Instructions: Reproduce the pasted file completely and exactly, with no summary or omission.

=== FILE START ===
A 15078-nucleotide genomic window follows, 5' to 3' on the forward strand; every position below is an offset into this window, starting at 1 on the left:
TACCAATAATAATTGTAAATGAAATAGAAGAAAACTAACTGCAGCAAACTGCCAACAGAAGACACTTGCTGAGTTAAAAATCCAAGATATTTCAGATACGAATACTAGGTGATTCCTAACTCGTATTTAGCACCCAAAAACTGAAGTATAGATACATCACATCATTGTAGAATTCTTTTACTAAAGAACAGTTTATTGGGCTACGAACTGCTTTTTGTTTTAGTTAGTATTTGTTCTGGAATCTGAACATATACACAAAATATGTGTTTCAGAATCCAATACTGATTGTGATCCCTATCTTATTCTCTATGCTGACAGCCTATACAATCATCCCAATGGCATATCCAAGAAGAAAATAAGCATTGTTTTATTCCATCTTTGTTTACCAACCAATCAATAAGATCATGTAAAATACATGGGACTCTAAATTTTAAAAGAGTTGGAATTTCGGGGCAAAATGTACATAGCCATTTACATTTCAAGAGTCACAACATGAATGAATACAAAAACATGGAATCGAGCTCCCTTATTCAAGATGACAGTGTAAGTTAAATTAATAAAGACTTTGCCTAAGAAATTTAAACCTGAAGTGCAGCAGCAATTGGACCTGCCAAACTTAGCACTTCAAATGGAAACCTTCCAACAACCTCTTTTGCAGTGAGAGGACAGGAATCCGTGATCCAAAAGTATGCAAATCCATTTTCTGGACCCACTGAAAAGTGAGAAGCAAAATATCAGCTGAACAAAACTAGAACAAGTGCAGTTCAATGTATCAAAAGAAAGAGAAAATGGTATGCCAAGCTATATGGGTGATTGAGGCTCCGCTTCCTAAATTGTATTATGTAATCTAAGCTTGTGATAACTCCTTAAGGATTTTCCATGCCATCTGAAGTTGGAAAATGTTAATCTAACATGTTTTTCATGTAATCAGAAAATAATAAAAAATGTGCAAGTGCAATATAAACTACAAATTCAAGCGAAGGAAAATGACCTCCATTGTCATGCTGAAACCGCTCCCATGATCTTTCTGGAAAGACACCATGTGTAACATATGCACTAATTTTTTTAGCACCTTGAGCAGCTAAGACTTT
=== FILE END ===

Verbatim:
A 15078-nucleotide genomic window follows, 5' to 3' on the forward strand; every position below is an offset into this window, starting at 1 on the left:
TACCAATAATAATTGTAAATGAAATAGAAGAAAACTAACTGCAGCAAACTGCCAACAGAAGACACTTGCTGAGTTAAAAATCCAAGATATTTCAGATACGAATACTAGGTGATTCCTAACTCGTATTTAGCACCCAAAAACTGAAGTATAGATACATCACATCATTGTAGAATTCTTTTACTAAAGAACAGTTTATTGGGCTACGAACTGCTTTTTGTTTTAGTTAGTATTTGTTCTGGAATCTGAACATATACACAAAATATGTGTTTCAGAATCCAATACTGATTGTGATCCCTATCTTATTCTCTATGCTGACAGCCTATACAATCATCCCAATGGCATATCCAAGAAGAAAATAAGCATTGTTTTATTCCATCTTTGTTTACCAACCAATCAATAAGATCATGTAAAATACATGGGACTCTAAATTTTAAAAGAGTTGGAATTTCGGGGCAAAATGTACATAGCCATTTACATTTCAAGAGTCACAACATGAATGAATACAAAAACATGGAATCGAGCTCCCTTATTCAAGATGACAGTGTAAGTTAAATTAATAAAGACTTTGCCTAAGAAATTTAAACCTGAAGTGCAGCAGCAATTGGACCTGCCAAACTTAGCACTTCAAATGGAAACCTTCCAACAACCTCTTTTGCAGTGAGAGGACAGGAATCCGTGATCCAAAAGTATGCAAATCCATTTTCTGGACCCACTGAAAAGTGAGAAGCAAAATATCAGCTGAACAAAACTAGAACAAGTGCAGTTCAATGTATCAAAAGAAAGAGAAAATGGTATGCCAAGCTATATGGGTGATTGAGGCTCCGCTTCCTAAATTGTATTATGTAATCTAAGCTTGTGATAACTCCTTAAGGATTTTCCATGCCATCTGAAGTTGGAAAATGTTAATCTAACATGTTTTTCATGTAATCAGAAAATAATAAAAAATGTGCAAGTGCAATATAAACTACAAATTCAAGCGAAGGAAAATGACCTCCATTGTCATGCTGAAACCGCTCCCATGATCTTTCTGGAAAGACACCATGTGTAACATATGCACTAATTTTTTTAGCACCTTGAGCAGCTAAGACTTT